Government Employed 92,000 Additional People in May

By Elizabeth Harrington | June 7, 2013 | 9:17am EDT

A sign on the back of a truck advertises job openings at a truck stop Tuesday, Oct. 30, 2012, in Atlanta. (David Goldman/AP File Photo)

(CNSNews.com) – The unemployment rate for government workers rose for the first time since January, standing at 3.8 percent in May, up from 3.3 percent in April. But at the same time, the total number of government workers in the United States increased by 92,000.

There were 20,361,000 total government workers in May, up from 20,269,000 in April.

The increase in government workers happened at the state and local level, not the federal level. Federal government payrolls actually declined by 14,000 in May.

“Over the past 3 months, federal government employment has decreased by 45,000,” BLS said.

In July 2012, the unemployment rate for government workers was as high as 5.7 percent, according to the BLS.  The rate has generally declined since then.

The Bureau of Labor Statistics counts someone as a government worker if they are not in the military and they are currently employed by any level of government—local, state or federal—or they are unemployed, they are looking for work, and their last job was for any level of government.

The overall national unemployment rate increased 0.1 percent in May to 7.6 percent, according to the Bureau of Labor Statistics.

The number of Americans “not in the labor force” declined for the second month in a row in May, however, the 89,705,000 who were not in the labor force in May was still enough to fill every Major League Baseball stadium simultaneously, 69 times.

The 30 MLB stadiums have a total capacity of 1,299,271.  In other words, the 89,705,000 Americans not in the labor force would fill the stadiums 69 times over, with each venue experiencing a sellout crowd at the same time.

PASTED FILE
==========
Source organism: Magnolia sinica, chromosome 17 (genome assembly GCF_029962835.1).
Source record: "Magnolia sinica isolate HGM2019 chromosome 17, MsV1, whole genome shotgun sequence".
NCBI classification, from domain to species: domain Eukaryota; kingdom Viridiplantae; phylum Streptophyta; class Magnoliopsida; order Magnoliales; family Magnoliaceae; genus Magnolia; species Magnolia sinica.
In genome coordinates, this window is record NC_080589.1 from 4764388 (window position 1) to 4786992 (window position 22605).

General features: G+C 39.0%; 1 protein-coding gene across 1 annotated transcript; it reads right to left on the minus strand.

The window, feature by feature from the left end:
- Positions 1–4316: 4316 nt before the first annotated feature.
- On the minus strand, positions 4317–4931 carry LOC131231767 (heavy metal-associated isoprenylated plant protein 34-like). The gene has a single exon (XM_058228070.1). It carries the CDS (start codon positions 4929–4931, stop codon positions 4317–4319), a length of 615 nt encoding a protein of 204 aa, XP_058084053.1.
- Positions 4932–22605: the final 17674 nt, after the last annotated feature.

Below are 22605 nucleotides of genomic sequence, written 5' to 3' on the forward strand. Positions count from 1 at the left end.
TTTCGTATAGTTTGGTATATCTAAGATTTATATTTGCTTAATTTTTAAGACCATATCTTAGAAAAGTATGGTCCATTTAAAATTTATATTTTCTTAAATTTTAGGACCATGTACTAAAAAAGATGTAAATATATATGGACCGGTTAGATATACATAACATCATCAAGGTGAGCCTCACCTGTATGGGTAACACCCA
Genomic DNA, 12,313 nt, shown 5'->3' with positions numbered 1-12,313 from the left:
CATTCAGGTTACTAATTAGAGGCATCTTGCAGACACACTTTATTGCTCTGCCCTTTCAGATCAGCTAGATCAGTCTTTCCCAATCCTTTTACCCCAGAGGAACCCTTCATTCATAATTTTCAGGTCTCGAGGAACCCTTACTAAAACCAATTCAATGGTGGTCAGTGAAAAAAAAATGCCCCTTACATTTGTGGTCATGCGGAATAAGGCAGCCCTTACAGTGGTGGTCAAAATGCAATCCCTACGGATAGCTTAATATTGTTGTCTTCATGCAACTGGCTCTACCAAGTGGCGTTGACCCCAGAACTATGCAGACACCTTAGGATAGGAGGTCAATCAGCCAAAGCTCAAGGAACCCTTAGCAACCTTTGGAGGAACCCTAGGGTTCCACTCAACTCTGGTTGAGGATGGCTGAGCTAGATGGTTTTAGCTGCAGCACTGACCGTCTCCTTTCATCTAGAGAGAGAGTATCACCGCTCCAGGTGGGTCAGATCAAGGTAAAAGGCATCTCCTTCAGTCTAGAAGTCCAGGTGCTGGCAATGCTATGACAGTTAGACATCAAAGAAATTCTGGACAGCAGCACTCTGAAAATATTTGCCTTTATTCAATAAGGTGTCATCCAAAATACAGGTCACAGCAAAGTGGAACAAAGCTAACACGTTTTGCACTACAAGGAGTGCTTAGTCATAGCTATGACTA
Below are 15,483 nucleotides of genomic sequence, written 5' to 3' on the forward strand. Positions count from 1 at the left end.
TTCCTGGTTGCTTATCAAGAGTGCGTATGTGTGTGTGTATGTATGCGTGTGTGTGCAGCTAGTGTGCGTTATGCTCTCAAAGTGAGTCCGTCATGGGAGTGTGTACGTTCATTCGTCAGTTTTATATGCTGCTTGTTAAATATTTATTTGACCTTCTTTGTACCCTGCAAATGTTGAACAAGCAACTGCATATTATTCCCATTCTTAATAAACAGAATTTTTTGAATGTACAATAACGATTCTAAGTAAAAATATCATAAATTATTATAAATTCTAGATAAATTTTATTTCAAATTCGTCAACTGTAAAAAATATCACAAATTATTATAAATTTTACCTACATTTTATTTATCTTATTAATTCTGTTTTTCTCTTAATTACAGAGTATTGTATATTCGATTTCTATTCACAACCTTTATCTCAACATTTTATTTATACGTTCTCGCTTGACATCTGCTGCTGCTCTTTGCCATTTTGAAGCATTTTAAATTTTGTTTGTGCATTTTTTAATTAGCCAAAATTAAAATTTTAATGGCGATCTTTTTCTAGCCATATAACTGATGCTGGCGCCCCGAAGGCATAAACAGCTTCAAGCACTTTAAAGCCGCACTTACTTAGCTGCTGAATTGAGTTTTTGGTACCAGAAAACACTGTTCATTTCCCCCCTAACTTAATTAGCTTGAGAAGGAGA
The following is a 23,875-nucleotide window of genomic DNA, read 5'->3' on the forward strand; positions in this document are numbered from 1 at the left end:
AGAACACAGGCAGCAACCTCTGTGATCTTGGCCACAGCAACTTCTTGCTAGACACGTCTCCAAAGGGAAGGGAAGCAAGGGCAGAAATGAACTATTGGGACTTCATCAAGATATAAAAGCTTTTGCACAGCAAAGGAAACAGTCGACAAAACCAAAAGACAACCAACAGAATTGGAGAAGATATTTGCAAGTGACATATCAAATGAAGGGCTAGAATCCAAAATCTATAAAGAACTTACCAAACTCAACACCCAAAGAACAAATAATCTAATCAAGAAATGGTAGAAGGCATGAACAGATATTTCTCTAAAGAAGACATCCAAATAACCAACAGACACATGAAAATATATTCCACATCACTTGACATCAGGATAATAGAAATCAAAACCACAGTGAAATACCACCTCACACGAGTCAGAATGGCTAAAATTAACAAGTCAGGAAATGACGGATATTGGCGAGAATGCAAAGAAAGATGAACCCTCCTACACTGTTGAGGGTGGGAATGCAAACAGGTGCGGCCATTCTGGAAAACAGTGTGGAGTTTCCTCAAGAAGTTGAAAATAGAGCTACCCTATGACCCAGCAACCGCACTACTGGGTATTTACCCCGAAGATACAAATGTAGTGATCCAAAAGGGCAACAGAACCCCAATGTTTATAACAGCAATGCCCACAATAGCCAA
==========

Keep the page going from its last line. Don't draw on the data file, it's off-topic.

After hitting a record high of 89,967,000 in March, the number of Americans not in the labor force declined in April to 89,936,000. April’s decline was the first time since December.

Since February 2009, the first full month of Obama’s presidency, 9,318,000 people have left the labor force.  There were 80,387,000 Americans not working that month, compared with 89,705,000 not working or looking today, according to the latest economic release from BLS.

The Bureau of Labor Statistics (BLS) labels people who are not employed and have not actually sought a job in the past four weeks as “not in the labor force." That includes both people who have retired and those who have simply given up looking for work.

Black Unemployment Rises

In May, unemployment for African-Americans, teenagers and adult men were higher.  The rate for African-Americans rose 0.3 percent, now standing at 13.5 percent in May, up from 13.2 percent.

In addition, there were 11,599,000 African-Americans not in the labor force in May.

Unemployment for adult men rose from 7.1 percent to 7.2 percent, while the unemployment rate for teenagers rose from 24.1 percent to 24.5 percent in May.

Unemployment for women improved to 6.5 percent, down from 6.7 percent in April.

Government Unemployment Rate Rises

The unemployment rate for government workers rose for the first time since January, standing at 3.8 percent in May, up from 3.3 percent in April.  Federal government payrolls declined by 14,000 in May.

“Over the past 3 months, federal government employment has decreased by 45,000,” BLS said.

The total number of people employed by federal, state and local governments, however, increased by 92,000.  There were 20,361,000 total government workers in May, up from 20,269,000 in April.

The rate had dropped a half percentage point since February.  In May there were 20,361,000 total government workers in the U.S.

In July 2012, the unemployment rate for government workers was as high as 5.7 percent, according to the BLS, and the rate had been in a steady decline since.

The Bureau of Labor Statistics counts someone as a government worker if they are not in the military and they are currently employed by any level of government—local, state or federal—or they are unemployed, they are looking for work, and their last job was for any level of government.

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